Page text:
Jane’s Homework

December 12, 2017

Today’s exercise is from user Jane, who needs homework help:

Consider all partitionings of a list of positive integers into two partitions. For each partitioning, compute the sums of the two partitions, then compute the least common multiple of the two sums. Report the maximum of all possible least common multiples. For example, given the list (2 3 4 6), the possible partitionings, the associated sums, and the least common multiples, are:

    () (2 3 4 6) -  0 15 -  0
    (2)  (3 4 6) -  2 13 - 26
    (3)  (2 4 6) -  3 12 - 12
    (2 3)  (4 6) -  5 10 - 10
    (4)  (2 3 6) -  4 11 - 44
    (2 4)  (3 6) -  6  9 - 18
    (3 4)  (2 6) -  7  8 - 56
    (2 3 4)  (6) -  9  6 - 18
    (6)  (2 3 4) -  6  9 - 18
    (2 6)  (3 4) -  8  7 - 56
    (3 6)  (2 4) -  9  6 - 18
    (2 3 6)  (4) - 11  4 - 44
    (4 6)  (2 3) - 10  5 - 10
    (2 4 6)  (3) - 12  3 - 12
    (3 4 6)  (2) - 13  2 - 26
    (2 3 4 6) () - 15  0 -  0

Thus, the maximum least common multiple is 56.

Jane writes that she wants to be able to recursively find all partitions given a list, and she thinks she will have to use lambda in her program.

Your task is to write a program that finds the maximum least common multiple of the part-sums of all possible 2-partitionings of a list of positive integers. When you are finished, you are welcome to read or run a suggested solution, or to post your own solution or discuss the exercise in the comments below.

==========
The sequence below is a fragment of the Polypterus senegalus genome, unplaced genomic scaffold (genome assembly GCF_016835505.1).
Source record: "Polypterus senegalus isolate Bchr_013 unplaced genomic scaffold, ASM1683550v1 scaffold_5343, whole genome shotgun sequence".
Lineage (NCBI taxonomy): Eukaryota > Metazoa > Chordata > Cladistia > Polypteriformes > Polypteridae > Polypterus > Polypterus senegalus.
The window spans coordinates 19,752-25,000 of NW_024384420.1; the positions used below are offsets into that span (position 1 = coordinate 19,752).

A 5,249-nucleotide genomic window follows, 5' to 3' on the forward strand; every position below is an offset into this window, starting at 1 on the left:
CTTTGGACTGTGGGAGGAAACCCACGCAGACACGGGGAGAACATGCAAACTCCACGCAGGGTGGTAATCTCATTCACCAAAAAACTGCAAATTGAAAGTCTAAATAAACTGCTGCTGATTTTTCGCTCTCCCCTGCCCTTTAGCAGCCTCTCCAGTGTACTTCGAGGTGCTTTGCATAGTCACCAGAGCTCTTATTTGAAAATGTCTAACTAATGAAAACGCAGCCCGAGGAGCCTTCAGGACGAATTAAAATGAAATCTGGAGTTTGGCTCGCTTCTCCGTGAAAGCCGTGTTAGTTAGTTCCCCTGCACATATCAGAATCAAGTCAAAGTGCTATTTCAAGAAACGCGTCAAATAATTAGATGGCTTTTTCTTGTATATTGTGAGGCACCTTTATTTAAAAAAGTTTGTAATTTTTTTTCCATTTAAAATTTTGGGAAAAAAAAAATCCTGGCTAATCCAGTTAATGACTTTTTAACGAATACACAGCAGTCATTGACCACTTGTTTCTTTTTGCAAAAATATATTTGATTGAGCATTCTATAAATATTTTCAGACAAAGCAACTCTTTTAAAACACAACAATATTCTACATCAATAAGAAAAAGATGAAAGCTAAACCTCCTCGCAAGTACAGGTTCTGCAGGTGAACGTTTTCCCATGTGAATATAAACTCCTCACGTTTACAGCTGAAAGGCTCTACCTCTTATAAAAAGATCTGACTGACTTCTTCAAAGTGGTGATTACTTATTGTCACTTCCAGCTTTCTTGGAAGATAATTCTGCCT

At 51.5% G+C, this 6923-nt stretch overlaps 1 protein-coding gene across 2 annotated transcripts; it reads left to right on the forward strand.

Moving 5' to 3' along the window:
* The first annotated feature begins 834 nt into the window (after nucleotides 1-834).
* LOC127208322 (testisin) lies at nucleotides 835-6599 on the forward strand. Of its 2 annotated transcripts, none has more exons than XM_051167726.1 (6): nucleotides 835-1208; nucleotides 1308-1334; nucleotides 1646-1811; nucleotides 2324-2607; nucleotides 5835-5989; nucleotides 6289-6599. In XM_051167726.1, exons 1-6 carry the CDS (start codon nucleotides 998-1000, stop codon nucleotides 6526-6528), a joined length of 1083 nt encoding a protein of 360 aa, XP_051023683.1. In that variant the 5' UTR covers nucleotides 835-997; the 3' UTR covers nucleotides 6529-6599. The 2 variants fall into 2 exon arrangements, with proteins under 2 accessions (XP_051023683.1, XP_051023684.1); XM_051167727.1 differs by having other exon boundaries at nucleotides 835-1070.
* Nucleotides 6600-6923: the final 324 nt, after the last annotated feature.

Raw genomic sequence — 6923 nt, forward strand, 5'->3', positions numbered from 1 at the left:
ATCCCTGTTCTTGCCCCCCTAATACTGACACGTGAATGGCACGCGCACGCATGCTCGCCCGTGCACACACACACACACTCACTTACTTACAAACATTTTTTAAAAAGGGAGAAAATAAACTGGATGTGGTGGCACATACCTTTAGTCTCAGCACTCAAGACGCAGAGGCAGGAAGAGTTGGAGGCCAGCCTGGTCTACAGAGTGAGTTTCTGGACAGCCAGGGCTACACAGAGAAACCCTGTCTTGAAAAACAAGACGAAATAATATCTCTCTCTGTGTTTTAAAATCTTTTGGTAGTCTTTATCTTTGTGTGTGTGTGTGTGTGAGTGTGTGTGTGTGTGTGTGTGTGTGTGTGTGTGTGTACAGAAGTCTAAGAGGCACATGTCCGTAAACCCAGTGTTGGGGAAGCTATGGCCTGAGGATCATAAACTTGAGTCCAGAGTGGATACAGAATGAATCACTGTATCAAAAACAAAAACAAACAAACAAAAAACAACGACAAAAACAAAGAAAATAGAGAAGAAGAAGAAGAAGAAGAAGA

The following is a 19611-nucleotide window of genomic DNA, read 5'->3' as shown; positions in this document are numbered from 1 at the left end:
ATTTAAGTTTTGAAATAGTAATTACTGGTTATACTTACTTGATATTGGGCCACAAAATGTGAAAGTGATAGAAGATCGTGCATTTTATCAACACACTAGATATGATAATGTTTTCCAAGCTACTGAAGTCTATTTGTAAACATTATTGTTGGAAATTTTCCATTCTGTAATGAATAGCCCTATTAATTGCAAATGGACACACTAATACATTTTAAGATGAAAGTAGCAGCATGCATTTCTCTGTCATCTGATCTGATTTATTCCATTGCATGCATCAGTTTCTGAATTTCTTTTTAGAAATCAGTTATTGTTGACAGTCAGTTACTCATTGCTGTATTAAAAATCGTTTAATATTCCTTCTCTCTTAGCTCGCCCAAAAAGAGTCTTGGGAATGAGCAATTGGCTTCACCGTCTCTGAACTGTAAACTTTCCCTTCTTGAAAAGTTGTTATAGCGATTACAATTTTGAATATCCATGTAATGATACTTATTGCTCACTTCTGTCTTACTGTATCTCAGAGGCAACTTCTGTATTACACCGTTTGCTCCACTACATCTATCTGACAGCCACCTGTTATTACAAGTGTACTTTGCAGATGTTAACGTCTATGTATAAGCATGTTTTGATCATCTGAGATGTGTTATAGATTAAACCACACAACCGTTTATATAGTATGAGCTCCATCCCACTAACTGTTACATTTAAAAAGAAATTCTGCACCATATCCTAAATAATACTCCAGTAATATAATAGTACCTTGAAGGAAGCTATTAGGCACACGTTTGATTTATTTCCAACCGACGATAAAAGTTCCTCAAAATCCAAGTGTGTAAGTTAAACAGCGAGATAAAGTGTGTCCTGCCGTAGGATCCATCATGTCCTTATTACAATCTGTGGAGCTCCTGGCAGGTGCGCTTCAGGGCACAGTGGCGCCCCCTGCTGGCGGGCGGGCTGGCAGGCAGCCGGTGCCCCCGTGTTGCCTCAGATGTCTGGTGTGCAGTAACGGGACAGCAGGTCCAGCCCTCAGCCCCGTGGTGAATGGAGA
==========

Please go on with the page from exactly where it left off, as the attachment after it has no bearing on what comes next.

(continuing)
Advertisements

Pages: 1 2

6 Responses to “Jane’s Homework”

  1. Paul said

    Two methods to partition, one recursive and the other using the powerset function from the itertools documentation.

    from itertools import chain, combinations
    from math import gcd
    
    def partition2(arr):
        'recursive method'
        if not arr:
            return [([], [])]
        e, *rem = arr
        res = []
        for lft, rgt in partition2(rem):
            res += [([e]+lft, rgt), (lft, [e]+rgt)]
        return res
    
    def lcm(a, b):
        return a * b // gcd(a,b)
    
    def powerset(iterable):
        "powerset([1,2,3]) --> () (1,) (2,) (3,) (1,2) (1,3) (2,3) (1,2,3)"
        s = list(iterable)
        return chain.from_iterable(combinations(s, r) for r in range(len(s)+1))
    
    def partition3(arr):
        c = list(powerset(arr))
        return [(f, r) for f, r in zip(c, reversed(c))]
    
    arr = [2, 3, 4, 6]
    for i, (p0, p1) in enumerate(partition3(arr)):
        s1, s2 = sum(p0), sum(p1)
        print("{:2d} {:12s} {:12s} {:2d} {:2d}   {:2d}".\
              format(i, str(p0), str(p1), s1, s2, lcm(s1, s2)))
    
  2. matthew said

    Here’s another way: iteratively generate combinations but bail out when the combination sum gets too large (this works for any value of limit and it’s straightforward to generalize to multisets):

    import sys
    from fractions import gcd
    
    a = [int(s) for s in sys.argv[1:]]
    s = sum(a); limit = s//2;
    total = 0; c = [0]*len(a)
    maxlcm = -1
    
    def lcm(a,b): return a//gcd(a,b)*b
    
    while True:
        l = lcm(total,s-total)
        if l > maxlcm:
            maxlcm = l
            selected = [a[j] for j in range(len(a)) if c[j] != 0]
            print(selected,total,l)
        found = False
        for i in range(len(a)):
            if c[i] == 0 and total + a[i] <= limit:
                total += a[i]; c[i] += 1
                found = True; break
            total -= c[i]*a[i]; c[i] = 0; 
        if not found: break
    
    $ python parts.py 2 3 4 6
    ([], 0, 0)
    ([2], 2, 26)
    ([4], 4, 44)
    ([3, 4], 7, 56)
    
  3. Globules said

    Here’s a Haskell version that doesn’t use explicit recursion. The part2s
    function uses replicateM (the monadic version of replicate, for lists) to
    generate all length 4 (in our example) combinations of Left and Right, the two